God vs. Monsters

In every culture, there are legends of monsters. Frightening creatures such as the Greek’s Cerebus: a titanic dog with three heads, each with a mane of snakes, and a serpent for a tail. The North American Wendigo: a beast similar to Bigfoot, but with antlers, flesh so tight to its bones, it almost appears as a skeleton, and its blue heart can be visibly seen beating in its chest. Or the Bogeyman: a monster that kidnaps and devours disobedient children.

We all have monsters that we’re afraid of, for not all monsters are mythical in nature. This picture of Foxy, from the game Five Nights at Freddy’s, is here to represent the monsters within our own lives.

In fact, there are several monsters within the pages of the Bible, such as the mighty Behemoth (Job 40:15-24) and the fierce Leviathan (Job 41). But, not all monsters are beasts, such as the man Goliath, who was defeated by God through the shepherd boy David (1 Samuel 17). There are also the lions, the beasts that Daniel spent an entire night within their den, God using His angel to shut their mouths to spare His servant (Daniel 6). Or even the fiery furnace, which God rescued Shadrach, Meshach, and Abednego from (Daniel 3):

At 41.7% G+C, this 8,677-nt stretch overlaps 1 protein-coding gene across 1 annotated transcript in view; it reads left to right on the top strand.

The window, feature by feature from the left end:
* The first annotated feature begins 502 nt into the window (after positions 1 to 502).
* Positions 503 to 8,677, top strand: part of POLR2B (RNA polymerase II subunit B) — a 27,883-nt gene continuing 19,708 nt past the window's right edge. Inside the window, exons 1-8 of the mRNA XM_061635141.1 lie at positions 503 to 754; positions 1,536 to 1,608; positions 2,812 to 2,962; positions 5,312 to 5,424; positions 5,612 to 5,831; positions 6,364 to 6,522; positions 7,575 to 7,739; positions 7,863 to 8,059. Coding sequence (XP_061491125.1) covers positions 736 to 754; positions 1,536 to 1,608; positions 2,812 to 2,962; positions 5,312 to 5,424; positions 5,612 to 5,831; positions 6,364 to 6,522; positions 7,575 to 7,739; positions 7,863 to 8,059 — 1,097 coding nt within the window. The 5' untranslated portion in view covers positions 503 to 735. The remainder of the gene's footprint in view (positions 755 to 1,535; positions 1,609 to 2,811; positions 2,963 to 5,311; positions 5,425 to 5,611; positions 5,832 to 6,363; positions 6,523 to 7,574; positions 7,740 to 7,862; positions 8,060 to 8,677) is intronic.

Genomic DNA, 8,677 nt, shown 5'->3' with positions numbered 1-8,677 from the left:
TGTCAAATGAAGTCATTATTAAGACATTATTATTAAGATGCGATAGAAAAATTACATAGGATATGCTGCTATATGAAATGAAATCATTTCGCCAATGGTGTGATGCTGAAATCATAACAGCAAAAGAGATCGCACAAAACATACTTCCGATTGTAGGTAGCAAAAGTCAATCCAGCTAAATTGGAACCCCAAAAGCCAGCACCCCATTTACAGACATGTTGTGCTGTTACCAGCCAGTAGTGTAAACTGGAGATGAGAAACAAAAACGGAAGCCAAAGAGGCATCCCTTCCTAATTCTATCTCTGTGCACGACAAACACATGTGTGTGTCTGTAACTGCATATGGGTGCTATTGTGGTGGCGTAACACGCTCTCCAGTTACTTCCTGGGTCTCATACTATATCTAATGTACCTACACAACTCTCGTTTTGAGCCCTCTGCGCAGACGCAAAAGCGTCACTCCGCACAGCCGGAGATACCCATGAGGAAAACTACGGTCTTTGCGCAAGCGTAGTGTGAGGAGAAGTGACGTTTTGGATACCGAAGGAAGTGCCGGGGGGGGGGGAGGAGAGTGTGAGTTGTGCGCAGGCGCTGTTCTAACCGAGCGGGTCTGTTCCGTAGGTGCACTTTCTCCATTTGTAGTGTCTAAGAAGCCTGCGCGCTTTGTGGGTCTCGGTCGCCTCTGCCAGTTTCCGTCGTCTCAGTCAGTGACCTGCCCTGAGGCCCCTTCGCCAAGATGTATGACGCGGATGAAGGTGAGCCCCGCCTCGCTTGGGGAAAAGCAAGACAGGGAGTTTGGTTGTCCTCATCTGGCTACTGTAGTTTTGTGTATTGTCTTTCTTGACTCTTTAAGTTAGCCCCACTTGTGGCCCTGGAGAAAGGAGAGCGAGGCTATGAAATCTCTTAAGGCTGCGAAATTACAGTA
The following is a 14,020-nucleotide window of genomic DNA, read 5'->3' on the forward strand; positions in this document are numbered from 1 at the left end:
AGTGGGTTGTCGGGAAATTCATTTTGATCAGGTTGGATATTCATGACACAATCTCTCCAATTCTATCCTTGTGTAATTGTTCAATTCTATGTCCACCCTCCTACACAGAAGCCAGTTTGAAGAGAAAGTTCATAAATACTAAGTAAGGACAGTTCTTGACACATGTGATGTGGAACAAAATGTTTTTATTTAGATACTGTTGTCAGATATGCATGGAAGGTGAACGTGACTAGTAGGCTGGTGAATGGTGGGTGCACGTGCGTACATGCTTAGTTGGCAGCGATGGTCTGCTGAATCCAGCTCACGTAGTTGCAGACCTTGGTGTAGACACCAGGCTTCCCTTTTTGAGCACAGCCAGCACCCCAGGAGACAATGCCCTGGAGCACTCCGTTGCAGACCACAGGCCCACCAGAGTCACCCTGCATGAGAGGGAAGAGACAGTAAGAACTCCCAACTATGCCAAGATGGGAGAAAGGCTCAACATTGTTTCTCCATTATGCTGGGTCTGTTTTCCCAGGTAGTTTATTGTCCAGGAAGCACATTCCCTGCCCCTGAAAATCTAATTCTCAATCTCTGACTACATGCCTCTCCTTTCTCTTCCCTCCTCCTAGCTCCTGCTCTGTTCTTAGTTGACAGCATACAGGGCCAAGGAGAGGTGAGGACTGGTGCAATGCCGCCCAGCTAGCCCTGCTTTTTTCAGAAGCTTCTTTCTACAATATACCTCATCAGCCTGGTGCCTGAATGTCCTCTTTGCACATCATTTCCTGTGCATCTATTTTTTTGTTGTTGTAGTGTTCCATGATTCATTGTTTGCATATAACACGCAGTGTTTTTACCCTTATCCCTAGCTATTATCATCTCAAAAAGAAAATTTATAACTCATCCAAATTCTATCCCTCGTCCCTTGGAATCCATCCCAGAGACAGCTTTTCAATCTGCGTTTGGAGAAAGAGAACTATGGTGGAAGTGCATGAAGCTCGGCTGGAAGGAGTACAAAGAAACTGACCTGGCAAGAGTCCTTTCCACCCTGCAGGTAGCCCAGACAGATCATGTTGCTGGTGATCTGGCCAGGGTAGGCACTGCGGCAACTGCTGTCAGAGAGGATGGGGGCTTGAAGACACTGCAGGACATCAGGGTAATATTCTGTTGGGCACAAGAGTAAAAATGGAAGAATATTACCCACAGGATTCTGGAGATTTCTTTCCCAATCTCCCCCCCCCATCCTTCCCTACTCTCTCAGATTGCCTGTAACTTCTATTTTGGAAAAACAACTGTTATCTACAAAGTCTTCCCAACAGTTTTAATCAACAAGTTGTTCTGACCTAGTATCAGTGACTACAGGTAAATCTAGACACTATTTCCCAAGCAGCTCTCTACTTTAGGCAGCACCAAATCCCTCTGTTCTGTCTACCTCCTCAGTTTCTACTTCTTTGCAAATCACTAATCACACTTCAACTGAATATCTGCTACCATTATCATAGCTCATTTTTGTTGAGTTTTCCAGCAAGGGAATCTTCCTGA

Nebuchadnezzar answered and said to them, “Is it true, O Shadrach, Meshach, and Abednego, that you do not serve my gods or worship the golden image that I have set up? Now if you are ready when you hear the sound of the horn, pipe, lyre, trigon, harp, bagpipe, and every kind of music, to fall down and worship the image that I have made, well and good. But if you do not worship, you shall immediately be cast into a burning fiery furnace. And who is the god who will deliver you out of my hands?” 

Shadrach, Meshach, and Abednego answered and said to the king, “O Nebuchadnezzar, we have no need to answer you in this matter. If this be so, our God whom we serve is able to deliver us from the burning fiery furnace, and he will deliver us out of your hand, O king. But if not, be it known to you, O king, that we will not serve your gods or worship the golden image that you have set up. Daniel 3:14-18

The Bible is full of stories of monsters and God rescuing His people from them. However, reading stories such as these, are not always comforting, are they? For what about the monsters that we deal with within our daily lives? Such as a bully or an overbearing boss? Or where was God when Joplin was hit by the monstrous tornado? Or when a woman was taken advantage of?

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STAR WARS: Vader

One of the most tragic stories . . . is the fall of a hero.

There are few stories, that can compete with a good man, who becomes a monster. . . . Yet, monsters are not born, they are made.

There are many variables which mold us . . . but perhaps one of the greatest, are our choices.

We choose, how we react to each circumstance. We choose, how we see this world. We choose, what actions we take. We choose . . .

. . . Any good man, can become something else. One choice at a time.

. . . A hero who turns into monster, is one of the most tragic stories that can ever be told. . . .

But a man, who dies for another, is perhaps the most beautiful.